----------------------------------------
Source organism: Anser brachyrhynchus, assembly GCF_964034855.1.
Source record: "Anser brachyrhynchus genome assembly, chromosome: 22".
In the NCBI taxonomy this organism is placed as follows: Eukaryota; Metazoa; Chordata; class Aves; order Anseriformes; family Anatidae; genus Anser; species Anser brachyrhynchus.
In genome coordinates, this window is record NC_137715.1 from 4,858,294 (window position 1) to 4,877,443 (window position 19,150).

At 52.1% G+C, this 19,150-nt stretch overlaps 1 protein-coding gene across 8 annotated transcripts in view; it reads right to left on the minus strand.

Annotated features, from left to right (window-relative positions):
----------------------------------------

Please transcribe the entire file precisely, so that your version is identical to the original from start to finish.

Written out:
Source organism: Anser brachyrhynchus, assembly GCF_964034855.1.
Source record: "Anser brachyrhynchus genome assembly, chromosome: 22".
In the NCBI taxonomy this organism is placed as follows: Eukaryota; Metazoa; Chordata; class Aves; order Anseriformes; family Anatidae; genus Anser; species Anser brachyrhynchus.
In genome coordinates, this window is record NC_137715.1 from 4,858,294 (window position 1) to 4,877,443 (window position 19,150).

At 52.1% G+C, this 19,150-nt stretch overlaps 1 protein-coding gene across 8 annotated transcripts in view; it reads right to left on the minus strand.

Annotated features, from left to right (window-relative positions):